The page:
The Room of Lost Things


 (Photo courtesy of hotographersdirect.com)

When I was a child, I used to have this recurring dream.

In the dream, I am asleep in my bed on the second floor of my parents’ house.  (Note:  There was only the one bedroom upstairs, plus a storage area and an attic.)  I wake up and go to one of the two large closets in the room, the one used to store out-of-season wear.  I open the sliding doors, step inside, (these were not walk-in closets), and hunker down beneath the rack of hanging clothes.  (I can see them still — skirts and blouses, my father’s one good suit, my mother’s dresses, all draped in dry-cleaner’s plastic.)  At the back of the closet is a small green door.  I open it and crawl through.  The space beyond in a tunnel of narrow twists and turns.  I make it though and find myself in a cavernous storage area filled with things I’ve lost or out-grown through the years.  I see old board games, books, toys, a desk.  There are mounds of stuff everywhere, although it all seems somewhat orderly to my mind, as if there’s a system to it.  I walk through the room, taking note of my new-found old things, taking joy in their rediscovery, delighted to find them still accessible…

And then I wake up.

I had that dream several times, at least once a year.  At some point, I noticed that the door appeared to be getting smaller.  Probably it was that I was growing larger/growing up.  The last few visits, I really had to squeeze to get in and the turnings in the tunnel were difficult to get through.  I got stuck a few times and was afraid I wouldn’t get loose.

After awhile, I didn’t have the dream anymore.

On New Years’ Eve of 1971, my freshman year in high school, my niece Michelle spent the night with me.  A mere five years separates us, so in some respects we’re more like sisters than aunt and niece.  We had a great time — eating pizza, watching Jerry Lewis in “Geisha Boy,” and ringing in the new year.  Just after midnight we fell asleep.  In the morning, as we lay in the double bed slowly waking up, Michelle said, “I had a weird dream last night.”  And she proceeded to tell me about the small green door inside the closet, the tunnel beyond, and the room of lost things.

You can imagine my reaction.  I’d never experienced a shared dream (and haven’t since).  I have no explanation for how or why it happened.  But it makes me wonder.  Does each of us carrying within, somewhere hidden, such a repository of the things we’ve loved and lost?  I’m not talking about living things (there were no people or pets in that mysterious room, it’s rafters shrouded in shadow), but stuff, the markers of our lives as we grow and change, the things for whom we had great affection at the time?  Is there an energy resonance that lingers beyond the pale, a “Heaven” (if you will) for lost bits of our lives?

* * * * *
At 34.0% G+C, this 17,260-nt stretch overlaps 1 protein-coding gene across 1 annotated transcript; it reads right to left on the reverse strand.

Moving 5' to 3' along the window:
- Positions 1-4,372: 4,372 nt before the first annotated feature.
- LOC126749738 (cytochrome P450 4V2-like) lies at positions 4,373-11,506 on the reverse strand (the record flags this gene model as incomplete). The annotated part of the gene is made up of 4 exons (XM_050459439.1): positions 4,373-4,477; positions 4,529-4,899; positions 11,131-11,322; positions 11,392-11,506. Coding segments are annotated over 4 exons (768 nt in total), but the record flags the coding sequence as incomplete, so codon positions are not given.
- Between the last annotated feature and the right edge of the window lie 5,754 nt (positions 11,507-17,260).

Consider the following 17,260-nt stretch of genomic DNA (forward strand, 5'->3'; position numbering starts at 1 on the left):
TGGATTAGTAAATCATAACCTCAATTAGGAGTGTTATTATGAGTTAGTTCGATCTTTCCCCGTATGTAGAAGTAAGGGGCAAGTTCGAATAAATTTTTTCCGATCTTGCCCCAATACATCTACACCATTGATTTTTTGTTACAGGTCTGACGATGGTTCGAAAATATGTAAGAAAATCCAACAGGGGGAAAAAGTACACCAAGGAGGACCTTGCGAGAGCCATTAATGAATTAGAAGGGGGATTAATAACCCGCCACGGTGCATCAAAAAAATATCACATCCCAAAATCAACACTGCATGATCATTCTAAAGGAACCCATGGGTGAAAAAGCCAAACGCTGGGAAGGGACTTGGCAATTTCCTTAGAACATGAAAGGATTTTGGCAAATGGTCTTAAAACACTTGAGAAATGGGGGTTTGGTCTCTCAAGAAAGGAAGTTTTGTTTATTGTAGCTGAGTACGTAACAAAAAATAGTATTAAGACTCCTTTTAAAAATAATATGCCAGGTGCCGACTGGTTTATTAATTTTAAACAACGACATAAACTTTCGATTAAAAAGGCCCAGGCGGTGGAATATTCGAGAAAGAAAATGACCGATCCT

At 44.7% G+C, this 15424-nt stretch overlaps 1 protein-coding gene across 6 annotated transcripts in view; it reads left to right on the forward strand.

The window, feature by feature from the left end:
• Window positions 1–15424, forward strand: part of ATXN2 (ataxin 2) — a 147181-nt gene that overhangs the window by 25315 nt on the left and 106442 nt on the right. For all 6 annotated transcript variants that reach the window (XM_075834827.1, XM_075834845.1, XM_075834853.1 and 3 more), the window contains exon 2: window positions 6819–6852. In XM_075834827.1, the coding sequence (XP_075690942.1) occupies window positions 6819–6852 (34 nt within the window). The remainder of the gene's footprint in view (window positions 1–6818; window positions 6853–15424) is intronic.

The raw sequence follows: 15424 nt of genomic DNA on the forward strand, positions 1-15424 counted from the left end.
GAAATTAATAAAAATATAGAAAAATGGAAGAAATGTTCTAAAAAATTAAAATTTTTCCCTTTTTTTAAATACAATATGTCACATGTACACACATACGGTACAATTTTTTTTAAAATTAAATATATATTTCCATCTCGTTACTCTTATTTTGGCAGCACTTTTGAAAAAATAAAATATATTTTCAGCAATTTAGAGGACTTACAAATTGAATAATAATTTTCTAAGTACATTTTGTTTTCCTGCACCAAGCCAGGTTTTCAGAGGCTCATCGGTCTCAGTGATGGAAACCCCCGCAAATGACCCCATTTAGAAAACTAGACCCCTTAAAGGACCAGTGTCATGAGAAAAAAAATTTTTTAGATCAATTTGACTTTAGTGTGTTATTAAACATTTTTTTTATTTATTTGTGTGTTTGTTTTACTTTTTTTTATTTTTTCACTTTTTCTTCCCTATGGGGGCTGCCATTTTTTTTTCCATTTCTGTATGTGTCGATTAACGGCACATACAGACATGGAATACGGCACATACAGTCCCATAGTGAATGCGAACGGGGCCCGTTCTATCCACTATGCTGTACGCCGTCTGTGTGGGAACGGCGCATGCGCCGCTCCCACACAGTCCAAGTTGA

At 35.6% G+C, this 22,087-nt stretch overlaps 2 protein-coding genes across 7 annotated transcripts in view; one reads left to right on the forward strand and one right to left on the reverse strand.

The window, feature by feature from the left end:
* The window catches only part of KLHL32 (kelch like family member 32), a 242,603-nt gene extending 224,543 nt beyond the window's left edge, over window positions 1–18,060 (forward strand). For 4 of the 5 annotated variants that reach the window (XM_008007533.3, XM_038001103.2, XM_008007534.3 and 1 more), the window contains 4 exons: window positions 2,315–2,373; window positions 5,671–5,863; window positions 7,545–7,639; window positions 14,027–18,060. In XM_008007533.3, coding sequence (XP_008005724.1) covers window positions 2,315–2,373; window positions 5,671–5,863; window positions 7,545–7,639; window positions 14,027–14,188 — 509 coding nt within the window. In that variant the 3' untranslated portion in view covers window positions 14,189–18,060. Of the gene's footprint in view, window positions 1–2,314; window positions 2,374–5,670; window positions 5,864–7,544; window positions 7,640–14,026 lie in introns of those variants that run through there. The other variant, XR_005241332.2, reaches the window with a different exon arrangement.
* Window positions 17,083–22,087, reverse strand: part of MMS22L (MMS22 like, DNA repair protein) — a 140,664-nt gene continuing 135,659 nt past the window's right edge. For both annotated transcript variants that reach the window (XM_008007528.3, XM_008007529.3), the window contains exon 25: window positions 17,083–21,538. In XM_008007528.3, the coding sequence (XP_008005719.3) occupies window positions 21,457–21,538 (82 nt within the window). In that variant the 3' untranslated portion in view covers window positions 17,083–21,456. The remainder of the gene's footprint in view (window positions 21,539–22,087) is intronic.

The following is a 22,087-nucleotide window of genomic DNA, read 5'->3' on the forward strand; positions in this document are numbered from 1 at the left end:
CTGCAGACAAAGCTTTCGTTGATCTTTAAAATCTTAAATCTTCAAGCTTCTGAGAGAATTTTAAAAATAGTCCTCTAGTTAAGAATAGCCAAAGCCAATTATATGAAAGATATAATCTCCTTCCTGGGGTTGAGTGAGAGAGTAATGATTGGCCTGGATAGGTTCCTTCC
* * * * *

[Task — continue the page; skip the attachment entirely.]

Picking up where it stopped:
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About Melissa Crandall

Longer ago than I care to admit--although I will--I cut my writing teeth on fanzines and media tie-in novels. Since then, I've moved on to narrative nonfiction, speculative fiction, and essays. I write to explore and understand the world around me, the things I see and experience nearby or from a distance. If I shake myself up, cool. If I shake you up, even better. Not gratuitously--what's the point in that?--but to set what I know, or think I know, on end and realize, "Well, doesn't it look different from this side!" My work is neither sexually explicit nor graphically violent. Let's face it - your imaginations will come up with things far worse than anything I could write, no matter how descriptive. Besides, it's just not my thing. I live in Connecticut with my supportive husband Ed, a cat named Ruby who might just think she's a dog, and an epileptic Australian shepherd named Holly who isn't quite certain anymore who she is, except she knows she loves her mommy.
This entry was posted in Aging, Change, Childhood, Coming of age, Dreams, Essays, Loss, Melissa Crandall, Memoir, Memory, Writer, Writing and tagged , , , , , , , , . Bookmark the permalink.

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